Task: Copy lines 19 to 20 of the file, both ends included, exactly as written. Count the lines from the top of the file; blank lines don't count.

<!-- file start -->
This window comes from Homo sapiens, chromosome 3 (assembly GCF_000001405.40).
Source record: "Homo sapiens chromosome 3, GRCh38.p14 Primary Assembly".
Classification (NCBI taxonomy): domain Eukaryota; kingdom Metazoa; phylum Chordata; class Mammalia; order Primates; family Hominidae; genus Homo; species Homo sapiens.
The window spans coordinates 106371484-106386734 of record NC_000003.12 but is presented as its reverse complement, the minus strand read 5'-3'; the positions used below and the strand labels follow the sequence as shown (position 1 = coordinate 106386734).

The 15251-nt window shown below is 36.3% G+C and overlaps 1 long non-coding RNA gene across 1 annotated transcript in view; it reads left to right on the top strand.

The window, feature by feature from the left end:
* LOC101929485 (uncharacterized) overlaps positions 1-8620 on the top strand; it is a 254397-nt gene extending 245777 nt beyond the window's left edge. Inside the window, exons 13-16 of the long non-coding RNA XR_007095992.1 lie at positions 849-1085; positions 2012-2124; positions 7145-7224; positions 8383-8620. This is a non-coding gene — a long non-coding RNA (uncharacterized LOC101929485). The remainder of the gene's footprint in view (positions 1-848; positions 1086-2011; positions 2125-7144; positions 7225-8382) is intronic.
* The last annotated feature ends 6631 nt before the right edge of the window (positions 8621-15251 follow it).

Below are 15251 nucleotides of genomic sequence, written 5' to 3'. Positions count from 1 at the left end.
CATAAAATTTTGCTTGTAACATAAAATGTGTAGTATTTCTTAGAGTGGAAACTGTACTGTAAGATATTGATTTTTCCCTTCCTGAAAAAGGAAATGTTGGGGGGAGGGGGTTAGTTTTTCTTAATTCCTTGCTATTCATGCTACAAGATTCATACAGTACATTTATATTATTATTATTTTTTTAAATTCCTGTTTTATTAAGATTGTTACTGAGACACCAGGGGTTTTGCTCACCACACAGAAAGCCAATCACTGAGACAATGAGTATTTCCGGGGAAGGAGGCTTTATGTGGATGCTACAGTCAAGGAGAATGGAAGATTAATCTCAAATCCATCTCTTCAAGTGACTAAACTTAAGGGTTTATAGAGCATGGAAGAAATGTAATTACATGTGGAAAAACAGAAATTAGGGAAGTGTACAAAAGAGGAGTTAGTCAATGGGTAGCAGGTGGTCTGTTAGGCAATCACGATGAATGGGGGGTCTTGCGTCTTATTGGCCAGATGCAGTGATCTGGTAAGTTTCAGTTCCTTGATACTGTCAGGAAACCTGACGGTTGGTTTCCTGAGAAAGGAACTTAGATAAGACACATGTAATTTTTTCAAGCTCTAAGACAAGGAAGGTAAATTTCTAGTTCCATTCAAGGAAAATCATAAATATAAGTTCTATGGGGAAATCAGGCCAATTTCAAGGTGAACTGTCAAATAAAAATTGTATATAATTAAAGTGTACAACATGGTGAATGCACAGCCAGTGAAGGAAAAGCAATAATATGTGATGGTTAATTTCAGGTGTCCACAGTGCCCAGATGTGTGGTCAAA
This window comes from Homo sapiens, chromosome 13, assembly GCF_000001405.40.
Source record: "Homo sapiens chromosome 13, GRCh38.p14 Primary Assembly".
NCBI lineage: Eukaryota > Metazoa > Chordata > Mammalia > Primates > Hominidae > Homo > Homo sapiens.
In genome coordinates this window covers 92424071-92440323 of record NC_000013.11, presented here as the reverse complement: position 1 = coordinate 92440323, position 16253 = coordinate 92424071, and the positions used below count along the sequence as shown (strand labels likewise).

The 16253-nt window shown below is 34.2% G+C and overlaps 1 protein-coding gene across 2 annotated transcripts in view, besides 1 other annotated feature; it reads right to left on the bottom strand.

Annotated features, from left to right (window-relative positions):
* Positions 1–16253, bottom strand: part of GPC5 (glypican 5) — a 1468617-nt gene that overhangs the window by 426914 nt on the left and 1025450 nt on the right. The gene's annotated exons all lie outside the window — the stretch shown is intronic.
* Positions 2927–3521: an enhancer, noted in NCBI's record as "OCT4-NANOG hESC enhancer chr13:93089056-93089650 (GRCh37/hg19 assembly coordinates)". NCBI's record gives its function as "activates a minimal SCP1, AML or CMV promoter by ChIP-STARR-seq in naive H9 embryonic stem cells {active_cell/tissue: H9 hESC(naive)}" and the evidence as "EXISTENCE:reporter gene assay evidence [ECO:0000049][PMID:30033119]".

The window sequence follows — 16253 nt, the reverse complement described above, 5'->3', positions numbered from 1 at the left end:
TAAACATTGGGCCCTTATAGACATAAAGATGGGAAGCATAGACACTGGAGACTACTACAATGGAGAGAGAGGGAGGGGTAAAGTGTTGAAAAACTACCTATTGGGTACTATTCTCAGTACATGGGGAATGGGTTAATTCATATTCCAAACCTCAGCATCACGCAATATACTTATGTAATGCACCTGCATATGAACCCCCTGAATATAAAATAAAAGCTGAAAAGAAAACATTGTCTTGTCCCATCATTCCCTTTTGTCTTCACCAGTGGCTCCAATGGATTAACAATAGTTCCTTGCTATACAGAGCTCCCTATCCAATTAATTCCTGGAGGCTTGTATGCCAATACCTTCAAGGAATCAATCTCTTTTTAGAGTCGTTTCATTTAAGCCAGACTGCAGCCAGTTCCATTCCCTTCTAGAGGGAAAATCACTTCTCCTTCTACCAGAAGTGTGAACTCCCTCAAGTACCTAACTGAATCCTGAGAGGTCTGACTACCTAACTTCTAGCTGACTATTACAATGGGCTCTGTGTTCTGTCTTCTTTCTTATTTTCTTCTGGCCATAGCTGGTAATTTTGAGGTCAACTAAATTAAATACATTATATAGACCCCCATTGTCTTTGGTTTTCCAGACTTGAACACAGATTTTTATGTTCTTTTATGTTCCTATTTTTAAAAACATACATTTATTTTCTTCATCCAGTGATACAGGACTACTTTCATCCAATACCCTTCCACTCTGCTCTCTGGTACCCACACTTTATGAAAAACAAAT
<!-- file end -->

The window sequence follows — 16253 nt, the reverse complement described above, 5'->3', positions numbered from 1 at the left end:
TAAACATTGGGCCCTTATAGACATAAAGATGGGAAGCATAGACACTGGAGACTACTACAATGGAGAGAGAGGGAGGGGTAAAGTGTTGAAAAACTACCTATTGGGTACTATTCTCAGTACATGGGGAATGGGTTAATTCATATTCCAAACCTCAGCATCACGCAATATACTTATGTAATGCACCTGCATATGAACCCCCTGAATATAAAATAAAAGCTGAAAAGAAAACATTGTCTTGTCCCATCATTCCCTTTTGTCTTCACCAGTGGCTCCAATGGATTAACAATAGTTCCTTGCTATACAGAGCTCCCTATCCAATTAATTCCTGGAGGCTTGTATGCCAATACCTTCAAGGAATCAATCTCTTTTTAGAGTCGTTTCATTTAAGCCAGACTGCAGCCAGTTCCATTCCCTTCTAGAGGGAAAATCACTTCTCCTTCTACCAGAAGTGTGAACTCCCTCAAGTACCTAACTGAATCCTGAGAGGTCTGACTACCTAACTTCTAGCTGACTATTACAATGGGCTCTGTGTTCTGTCTTCTTTCTTATTTTCTTCTGGCCATAGCTGGTAATTTTGAGGTCAACTAAATTAAATACATTATATAGACCCCCATTGTCTTTGGTTTTCCAGACTTGAACACAGATTTTTATGTTCTTTTATGTTCCTATTTTTAAAAACATACATTTATTTTCTTCATCCAGTGATACAGGACTACTTTCATCCAATACCCTTCCACTCTGCTCTCTGGTACCCACACTTTATGAAAAACAAAT